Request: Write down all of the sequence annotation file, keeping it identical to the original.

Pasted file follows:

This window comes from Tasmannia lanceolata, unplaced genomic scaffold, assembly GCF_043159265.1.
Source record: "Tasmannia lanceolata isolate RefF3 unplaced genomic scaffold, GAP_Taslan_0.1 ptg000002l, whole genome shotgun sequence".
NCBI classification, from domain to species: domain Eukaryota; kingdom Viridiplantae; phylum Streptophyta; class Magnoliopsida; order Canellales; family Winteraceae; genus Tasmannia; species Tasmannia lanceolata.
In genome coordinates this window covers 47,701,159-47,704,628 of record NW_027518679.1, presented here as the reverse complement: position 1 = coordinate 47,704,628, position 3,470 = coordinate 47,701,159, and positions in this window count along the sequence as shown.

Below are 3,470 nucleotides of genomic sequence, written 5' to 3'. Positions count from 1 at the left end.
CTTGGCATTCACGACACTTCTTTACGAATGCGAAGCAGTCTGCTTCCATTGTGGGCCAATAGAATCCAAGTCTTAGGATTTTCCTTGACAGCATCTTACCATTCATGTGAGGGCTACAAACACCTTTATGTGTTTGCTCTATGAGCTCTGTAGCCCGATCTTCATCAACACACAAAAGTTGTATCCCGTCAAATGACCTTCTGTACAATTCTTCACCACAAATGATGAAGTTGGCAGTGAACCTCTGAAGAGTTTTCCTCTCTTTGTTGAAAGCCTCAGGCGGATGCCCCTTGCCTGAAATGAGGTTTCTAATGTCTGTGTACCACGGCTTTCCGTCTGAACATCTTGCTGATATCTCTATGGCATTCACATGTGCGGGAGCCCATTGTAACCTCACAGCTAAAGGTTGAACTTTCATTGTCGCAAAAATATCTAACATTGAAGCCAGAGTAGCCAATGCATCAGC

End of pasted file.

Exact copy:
This window comes from Tasmannia lanceolata, unplaced genomic scaffold, assembly GCF_043159265.1.
Source record: "Tasmannia lanceolata isolate RefF3 unplaced genomic scaffold, GAP_Taslan_0.1 ptg000002l, whole genome shotgun sequence".
NCBI classification, from domain to species: domain Eukaryota; kingdom Viridiplantae; phylum Streptophyta; class Magnoliopsida; order Canellales; family Winteraceae; genus Tasmannia; species Tasmannia lanceolata.
In genome coordinates this window covers 47,701,159-47,704,628 of record NW_027518679.1, presented here as the reverse complement: position 1 = coordinate 47,704,628, position 3,470 = coordinate 47,701,159, and positions in this window count along the sequence as shown.

Below are 3,470 nucleotides of genomic sequence, written 5' to 3'. Positions count from 1 at the left end.
CTTGGCATTCACGACACTTCTTTACGAATGCGAAGCAGTCTGCTTCCATTGTGGGCCAATAGAATCCAAGTCTTAGGATTTTCCTTGACAGCATCTTACCATTCATGTGAGGGCTACAAACACCTTTATGTGTTTGCTCTATGAGCTCTGTAGCCCGATCTTCATCAACACACAAAAGTTGTATCCCGTCAAATGACCTTCTGTACAATTCTTCACCACAAATGATGAAGTTGGCAGTGAACCTCTGAAGAGTTTTCCTCTCTTTGTTGAAAGCCTCAGGCGGATGCCCCTTGCCTGAAATGAGGTTTCTAATGTCTGTGTACCACGGCTTTCCGTCTGAACATCTTGCTGATATCTCTATGGCATTCACATGTGCGGGAGCCCATTGTAACCTCACAGCTAAAGGTTGAACTTTCATTGTCGCAAAAATATCTAACATTGAAGCCAGAGTAGCCAATGCATCAGC